In 2010, students bashed their heads together at Microsoft’s Regional Innovative Education Forum and decided that they wanted to tackle the global issue of deforestation and so the project DeforestACTION was born. After project leaders contacted producers at Virgo Productions, the Rise of the Eco-Warriors film was initiated. Eleven young warriors were selected to spend 100 days in the jungles of Borneo – their backgrounds included reforestation, media, mapping and wildlife care. Their mentor was Dr. Willie Smits, a renowned conservationist in Indonesia who launched a satellite monitoring system called Earthwatchers as part of the DeforestACTION project.
I recently met Paul Daley at a community gardening project in Jogjakarta and had the opportunity to find out about his perspectives as eco-warrior in this bold project which has received criticism, but may inspire students worldwide to be more pro-active regarding deforestation and conservation.
How did you handle the 100 days in the forest?
I was raised on a rainforest and fruit tree nursery in Northern NSW, an area home to the largest swathe of World Heritage Listed sub-tropical rainforest in Australia. So I’m very much at home trekking through the forest. Many of the other ‘eco-warriors’ had never explored the rainforest and came from urban environments. It has quite hilarious watching them deal with the insects, wet season mud and rural Indonesian conditions (like the toilets!). I live for this stuff, whilst some of them were terrified!
And which field in the project did you specialize in?
I specialized in forest restoration, as my background in Australia integrates forest restoration with permaculture and agro-forestry. In Borneo the forest restoration team worked with Dayak people in establishing seedling nurseries to increase the capacity for their existing tree planting programs.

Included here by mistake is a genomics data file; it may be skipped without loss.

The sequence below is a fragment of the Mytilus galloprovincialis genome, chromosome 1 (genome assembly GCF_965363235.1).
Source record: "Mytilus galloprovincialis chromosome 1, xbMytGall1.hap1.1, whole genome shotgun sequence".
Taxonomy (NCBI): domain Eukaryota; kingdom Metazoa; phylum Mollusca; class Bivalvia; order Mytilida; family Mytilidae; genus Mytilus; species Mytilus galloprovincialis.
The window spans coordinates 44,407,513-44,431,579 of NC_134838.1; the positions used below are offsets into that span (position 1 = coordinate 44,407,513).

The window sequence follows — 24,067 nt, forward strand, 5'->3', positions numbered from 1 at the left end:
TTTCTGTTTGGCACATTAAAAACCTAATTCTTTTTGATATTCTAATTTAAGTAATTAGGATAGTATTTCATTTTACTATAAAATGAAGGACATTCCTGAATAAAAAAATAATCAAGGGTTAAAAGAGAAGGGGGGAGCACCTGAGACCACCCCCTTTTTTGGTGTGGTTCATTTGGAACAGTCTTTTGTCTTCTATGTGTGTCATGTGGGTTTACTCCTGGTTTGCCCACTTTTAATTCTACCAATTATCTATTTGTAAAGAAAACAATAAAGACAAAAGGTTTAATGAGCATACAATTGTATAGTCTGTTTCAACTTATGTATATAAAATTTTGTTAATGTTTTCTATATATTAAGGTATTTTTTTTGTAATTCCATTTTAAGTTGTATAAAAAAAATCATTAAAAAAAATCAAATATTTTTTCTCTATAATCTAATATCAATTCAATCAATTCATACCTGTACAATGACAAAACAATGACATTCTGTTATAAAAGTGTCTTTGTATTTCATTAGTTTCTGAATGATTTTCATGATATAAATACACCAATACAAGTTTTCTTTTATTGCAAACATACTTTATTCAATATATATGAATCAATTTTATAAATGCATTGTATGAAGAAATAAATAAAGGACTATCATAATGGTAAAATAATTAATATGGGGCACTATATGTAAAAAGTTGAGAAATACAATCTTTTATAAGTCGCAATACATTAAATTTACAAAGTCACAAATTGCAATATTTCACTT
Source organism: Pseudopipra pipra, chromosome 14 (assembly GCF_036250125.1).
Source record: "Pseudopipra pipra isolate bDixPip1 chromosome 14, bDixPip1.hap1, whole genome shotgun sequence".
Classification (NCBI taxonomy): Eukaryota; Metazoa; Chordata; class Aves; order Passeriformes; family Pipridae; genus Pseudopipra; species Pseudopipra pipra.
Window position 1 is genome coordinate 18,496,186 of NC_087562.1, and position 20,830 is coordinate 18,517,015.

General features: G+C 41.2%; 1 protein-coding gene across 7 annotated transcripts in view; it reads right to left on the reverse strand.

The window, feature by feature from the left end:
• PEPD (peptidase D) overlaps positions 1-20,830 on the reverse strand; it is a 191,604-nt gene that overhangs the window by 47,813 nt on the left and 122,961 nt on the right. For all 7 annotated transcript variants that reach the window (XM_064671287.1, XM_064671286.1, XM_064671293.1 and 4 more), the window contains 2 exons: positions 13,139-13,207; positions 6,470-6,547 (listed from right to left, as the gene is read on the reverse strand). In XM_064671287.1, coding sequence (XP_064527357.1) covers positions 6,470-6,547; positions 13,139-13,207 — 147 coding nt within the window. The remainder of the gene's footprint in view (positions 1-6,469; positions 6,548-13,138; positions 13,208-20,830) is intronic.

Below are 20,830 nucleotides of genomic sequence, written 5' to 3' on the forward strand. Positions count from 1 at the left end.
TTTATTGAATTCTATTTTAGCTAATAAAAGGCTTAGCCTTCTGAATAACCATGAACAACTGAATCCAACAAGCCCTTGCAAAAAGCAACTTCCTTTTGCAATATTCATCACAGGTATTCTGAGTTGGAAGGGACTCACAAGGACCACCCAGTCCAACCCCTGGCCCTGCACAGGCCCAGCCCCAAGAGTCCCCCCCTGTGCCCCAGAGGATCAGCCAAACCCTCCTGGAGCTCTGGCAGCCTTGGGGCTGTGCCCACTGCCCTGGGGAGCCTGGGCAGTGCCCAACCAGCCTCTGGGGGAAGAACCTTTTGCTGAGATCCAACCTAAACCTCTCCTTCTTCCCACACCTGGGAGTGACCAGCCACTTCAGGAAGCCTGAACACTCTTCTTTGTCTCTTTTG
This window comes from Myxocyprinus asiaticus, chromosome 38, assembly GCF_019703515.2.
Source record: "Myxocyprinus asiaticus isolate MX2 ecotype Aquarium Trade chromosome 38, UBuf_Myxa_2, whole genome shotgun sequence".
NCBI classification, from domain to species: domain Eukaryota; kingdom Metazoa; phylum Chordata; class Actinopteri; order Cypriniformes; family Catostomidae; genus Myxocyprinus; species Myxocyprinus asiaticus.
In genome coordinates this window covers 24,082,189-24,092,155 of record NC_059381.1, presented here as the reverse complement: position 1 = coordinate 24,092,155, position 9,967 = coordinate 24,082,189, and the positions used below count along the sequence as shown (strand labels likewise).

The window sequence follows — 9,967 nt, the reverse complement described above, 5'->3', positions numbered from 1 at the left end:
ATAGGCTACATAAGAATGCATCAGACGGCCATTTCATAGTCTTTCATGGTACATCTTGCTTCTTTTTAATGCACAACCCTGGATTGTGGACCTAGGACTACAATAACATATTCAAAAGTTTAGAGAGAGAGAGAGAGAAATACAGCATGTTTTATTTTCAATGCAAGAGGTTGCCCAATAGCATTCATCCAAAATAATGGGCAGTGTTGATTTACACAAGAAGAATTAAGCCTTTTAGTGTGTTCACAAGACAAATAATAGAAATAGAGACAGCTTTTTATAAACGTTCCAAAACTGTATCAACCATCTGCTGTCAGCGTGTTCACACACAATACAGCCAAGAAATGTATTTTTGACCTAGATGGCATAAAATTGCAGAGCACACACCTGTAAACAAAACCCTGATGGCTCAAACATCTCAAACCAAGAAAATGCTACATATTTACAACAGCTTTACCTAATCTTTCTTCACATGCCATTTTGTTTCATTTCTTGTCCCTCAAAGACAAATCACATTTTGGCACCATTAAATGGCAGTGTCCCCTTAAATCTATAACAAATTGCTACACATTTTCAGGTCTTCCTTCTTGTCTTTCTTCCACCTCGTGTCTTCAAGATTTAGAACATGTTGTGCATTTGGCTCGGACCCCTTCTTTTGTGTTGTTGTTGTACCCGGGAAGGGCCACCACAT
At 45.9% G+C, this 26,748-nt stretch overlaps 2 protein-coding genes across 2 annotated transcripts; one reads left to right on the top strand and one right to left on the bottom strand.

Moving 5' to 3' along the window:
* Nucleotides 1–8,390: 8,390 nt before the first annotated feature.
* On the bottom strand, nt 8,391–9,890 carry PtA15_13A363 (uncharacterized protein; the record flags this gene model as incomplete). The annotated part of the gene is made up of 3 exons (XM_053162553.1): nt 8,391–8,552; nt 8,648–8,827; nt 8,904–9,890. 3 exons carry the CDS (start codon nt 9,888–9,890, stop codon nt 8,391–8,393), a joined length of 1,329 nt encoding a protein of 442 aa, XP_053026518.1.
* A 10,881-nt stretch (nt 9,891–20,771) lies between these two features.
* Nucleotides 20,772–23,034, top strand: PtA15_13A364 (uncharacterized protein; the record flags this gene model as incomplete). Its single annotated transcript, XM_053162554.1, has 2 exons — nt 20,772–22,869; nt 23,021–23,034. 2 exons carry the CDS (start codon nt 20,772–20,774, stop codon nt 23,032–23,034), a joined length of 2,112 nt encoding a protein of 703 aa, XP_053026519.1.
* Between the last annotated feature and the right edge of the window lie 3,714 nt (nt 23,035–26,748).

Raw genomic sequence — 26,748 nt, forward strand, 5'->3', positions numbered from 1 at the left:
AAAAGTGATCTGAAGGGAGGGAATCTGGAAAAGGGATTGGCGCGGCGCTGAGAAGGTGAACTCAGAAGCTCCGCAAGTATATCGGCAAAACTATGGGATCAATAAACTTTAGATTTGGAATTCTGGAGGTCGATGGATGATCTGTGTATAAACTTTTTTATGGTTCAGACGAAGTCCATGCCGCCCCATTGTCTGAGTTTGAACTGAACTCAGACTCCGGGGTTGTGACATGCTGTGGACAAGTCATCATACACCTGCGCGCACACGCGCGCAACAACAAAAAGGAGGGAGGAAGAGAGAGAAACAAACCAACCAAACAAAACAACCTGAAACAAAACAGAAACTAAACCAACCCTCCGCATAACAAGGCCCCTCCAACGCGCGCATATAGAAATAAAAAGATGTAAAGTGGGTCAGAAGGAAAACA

I remember you had a good sense of humour – do you have any funny stories about your 100 days in the jungle?
Absolutely! We did a lot of laughing, and the Dayaks have a great sense of humour, I think humour is a natural coping mechanism for keeping your spirits up when confronted with the sights of deforestation.
There was one night when we were far up the Kapuas River in a remote section of West Kalimantan, meeting with Dayak leaders who were telling us the story of land-grabbing by Palm Oil companies (they usually bribe someone in the village and then claim the entire area under a palm oil concession). Anyway, the meeting had gone on for hours and mostly in Indonesian (most of us only spoke very little Bahasa at this stage). All of a sudden a bat flew into the hall, did a few circles and then went ‘BANG’ smack into the wall, fell onto the floor for a moment and then exited the building. For some reason it was just so hilarious. We couldn’t stop laughing! Slapstick comedy courtesy of the local wildlife!
On a more serious note, the eco-warrior from Kenya nearly drowned in a river. He had only ever swam in a lake back in his homeland and the first instant he jumped into a free-flowing stream his body went into shock, he panicked and went under. Myself and Tom Smith from England had to jump in and rescue him. It was such a close call as he weighs over 100 kilograms and the river was flowing quite fast from overnight rain! Scary!